“Michigan was a big place like that because we are so close to Canada, where people smuggled alcohol across the Detroit River,” he said. “There would be bootleggers who would get in touch with fraternities and guys living in boarding houses. Or it would be in the other direction.”

One such story is that of The Great Raid of 1931.

According to Tobin, on the evening of Wednesday, Feb. 11, 1931, Ann Arbor policemen raided fraternities suspected of storing illegal alcohol. The raid occurred just after final exams and students were getting ready to celebrate J-Hop — a three-day, non-stop party tradition at the University.

The brothers of Phi Kappa Sigma were warned of the raid, Tobin explained, and were able to quickly hide their stash of alcohol before the police came to their door.

Edmund Love, a Phi Kappa Sigma pledge at the time, later recounted the ordeal in his memoir “Hanging On, or, How to get Through a Depression and Enjoy Life.” Love wrote that the fraternity members hid 37 quarts of whiskey and gin, five bottles of champagne, two cases of beer, four quarts of wine and one jug of hard cider before the policemen entered the premises.

According to Love, the police confiscated about 75 quarts of alcohol that night, and five fraternity houses were closed for the remainder of the school year.

Then-University President Alexander Ruthven was pleased with the results of the raid, though then Ann Arbor Mayor Edward Staebler found the punishment quite harsh, according to Tobin.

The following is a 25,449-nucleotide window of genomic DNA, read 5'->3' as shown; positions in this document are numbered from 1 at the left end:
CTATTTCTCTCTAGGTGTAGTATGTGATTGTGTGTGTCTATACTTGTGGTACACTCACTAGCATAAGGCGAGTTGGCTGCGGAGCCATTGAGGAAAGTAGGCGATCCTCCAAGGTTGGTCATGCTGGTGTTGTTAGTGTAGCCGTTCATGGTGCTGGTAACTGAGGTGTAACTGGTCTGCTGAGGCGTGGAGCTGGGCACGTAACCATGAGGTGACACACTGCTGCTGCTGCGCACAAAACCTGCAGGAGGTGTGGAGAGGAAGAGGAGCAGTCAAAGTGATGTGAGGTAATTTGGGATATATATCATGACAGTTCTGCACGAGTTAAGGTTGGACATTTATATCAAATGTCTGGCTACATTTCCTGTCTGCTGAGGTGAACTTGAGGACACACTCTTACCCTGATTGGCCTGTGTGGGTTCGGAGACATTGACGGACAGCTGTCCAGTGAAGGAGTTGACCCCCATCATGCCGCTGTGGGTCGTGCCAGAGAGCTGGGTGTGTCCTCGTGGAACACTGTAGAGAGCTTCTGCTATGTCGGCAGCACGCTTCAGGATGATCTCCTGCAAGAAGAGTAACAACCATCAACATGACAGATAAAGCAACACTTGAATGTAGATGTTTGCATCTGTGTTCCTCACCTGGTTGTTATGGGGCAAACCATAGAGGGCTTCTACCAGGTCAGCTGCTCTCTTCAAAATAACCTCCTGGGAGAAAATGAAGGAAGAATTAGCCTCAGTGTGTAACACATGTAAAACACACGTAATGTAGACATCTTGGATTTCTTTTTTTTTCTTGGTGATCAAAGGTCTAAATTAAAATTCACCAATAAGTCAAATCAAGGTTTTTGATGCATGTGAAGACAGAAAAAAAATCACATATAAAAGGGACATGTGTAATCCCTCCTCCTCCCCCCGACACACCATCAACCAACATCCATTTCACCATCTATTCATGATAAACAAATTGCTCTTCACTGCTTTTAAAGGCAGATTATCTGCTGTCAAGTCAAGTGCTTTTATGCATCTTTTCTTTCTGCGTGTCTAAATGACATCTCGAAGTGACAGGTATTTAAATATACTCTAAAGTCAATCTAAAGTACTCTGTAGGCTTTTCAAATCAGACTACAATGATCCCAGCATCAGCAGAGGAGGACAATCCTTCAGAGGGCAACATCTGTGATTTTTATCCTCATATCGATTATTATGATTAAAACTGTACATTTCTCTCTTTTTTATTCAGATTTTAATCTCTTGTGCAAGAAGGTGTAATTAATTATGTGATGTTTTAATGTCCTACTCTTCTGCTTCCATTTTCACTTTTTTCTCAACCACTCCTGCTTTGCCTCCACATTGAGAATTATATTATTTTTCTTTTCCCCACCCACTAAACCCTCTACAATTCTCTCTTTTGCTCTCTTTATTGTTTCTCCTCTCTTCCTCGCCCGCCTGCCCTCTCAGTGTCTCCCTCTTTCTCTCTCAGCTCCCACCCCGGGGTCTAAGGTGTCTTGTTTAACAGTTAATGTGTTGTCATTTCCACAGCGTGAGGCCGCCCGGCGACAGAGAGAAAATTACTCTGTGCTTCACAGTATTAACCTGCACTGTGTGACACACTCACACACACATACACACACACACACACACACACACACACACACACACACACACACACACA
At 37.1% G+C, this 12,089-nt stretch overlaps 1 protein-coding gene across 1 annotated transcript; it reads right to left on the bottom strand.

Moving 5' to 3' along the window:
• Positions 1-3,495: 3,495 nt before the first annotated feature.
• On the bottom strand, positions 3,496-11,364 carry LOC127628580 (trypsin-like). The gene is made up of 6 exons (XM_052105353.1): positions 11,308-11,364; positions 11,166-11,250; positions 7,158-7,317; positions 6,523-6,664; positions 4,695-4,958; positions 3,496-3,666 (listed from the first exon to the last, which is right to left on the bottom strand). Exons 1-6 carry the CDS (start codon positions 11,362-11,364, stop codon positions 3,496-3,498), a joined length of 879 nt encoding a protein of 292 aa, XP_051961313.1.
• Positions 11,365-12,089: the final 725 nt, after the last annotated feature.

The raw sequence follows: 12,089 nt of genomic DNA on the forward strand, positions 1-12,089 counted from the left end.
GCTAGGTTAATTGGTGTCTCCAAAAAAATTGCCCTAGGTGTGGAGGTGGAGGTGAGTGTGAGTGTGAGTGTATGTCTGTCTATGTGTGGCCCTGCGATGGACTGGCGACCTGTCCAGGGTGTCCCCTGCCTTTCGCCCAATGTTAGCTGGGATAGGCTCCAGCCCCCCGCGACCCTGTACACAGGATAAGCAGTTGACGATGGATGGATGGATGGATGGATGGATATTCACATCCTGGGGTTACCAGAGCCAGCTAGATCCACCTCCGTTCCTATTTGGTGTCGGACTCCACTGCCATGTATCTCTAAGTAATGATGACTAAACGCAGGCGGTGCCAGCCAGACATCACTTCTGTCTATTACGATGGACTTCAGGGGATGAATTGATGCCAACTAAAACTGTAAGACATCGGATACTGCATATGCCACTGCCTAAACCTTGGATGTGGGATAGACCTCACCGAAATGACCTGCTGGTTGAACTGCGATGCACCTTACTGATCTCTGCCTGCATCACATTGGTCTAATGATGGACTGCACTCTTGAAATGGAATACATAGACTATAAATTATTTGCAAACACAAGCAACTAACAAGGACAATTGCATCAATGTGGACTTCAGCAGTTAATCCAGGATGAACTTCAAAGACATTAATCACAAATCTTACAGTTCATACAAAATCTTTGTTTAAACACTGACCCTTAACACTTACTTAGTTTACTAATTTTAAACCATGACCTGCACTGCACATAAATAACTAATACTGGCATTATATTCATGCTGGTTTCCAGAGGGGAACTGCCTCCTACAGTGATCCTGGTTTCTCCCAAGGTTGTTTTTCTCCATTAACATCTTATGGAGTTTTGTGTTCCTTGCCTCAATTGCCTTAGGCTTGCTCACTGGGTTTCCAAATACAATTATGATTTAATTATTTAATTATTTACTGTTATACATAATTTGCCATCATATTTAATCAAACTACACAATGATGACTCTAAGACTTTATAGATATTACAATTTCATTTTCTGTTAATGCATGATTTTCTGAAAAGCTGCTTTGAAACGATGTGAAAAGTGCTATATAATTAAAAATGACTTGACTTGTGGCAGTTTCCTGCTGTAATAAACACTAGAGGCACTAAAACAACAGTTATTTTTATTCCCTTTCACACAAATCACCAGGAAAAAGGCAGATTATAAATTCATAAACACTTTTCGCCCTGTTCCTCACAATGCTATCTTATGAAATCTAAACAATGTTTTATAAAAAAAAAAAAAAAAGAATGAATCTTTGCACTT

According to a Daily article from Feb. 21, 1931, the members of the closed fraternities “tramped the streets seeking rooming houses and moving their belongings to new quarters.”

In a letter to the editor that appeared in the Daily the day before that, a student with the pen name R.W.L. proclaimed that the raids were a violation of students’ rights.

“That since liquor could have been found in practically every fraternity and rooming house, in the homes of many faculty members, in the residence of a vast number of townspeople, therefore these raids show unfair discrimination,” the student wrote.

“That such raids can have no good influence, for drinking will continue, if not in fraternity houses, then in many other places and in a more public way,” the student continued.

The 1931 night editor of the Daily agreed, saying the raids were not progressive, but rather demonstrated the lack of respect the city had for the University.

“If these liquor raids have disclosed any result, it is the lack of proper harmony and cooperation between the University and Ann Arbor authorities,” he wrote.

The alcohol that was confiscated from Ann Arbor bootleggers and other citizens guilty of possession was turned over to the University Hospital.

The Eighteenth Amendment was repealed with the adoption of the Twenty-First Amendment on Dec. 5, 1933, and the Prohibition era had come to an end. Michigan voters had approved the repeal of the state’s ban the year prior.

Though students could now drink openly, the dry line remained in effect until 1969, according to the Downtown Ann Arbor Historical Street Exhibit Program’s website.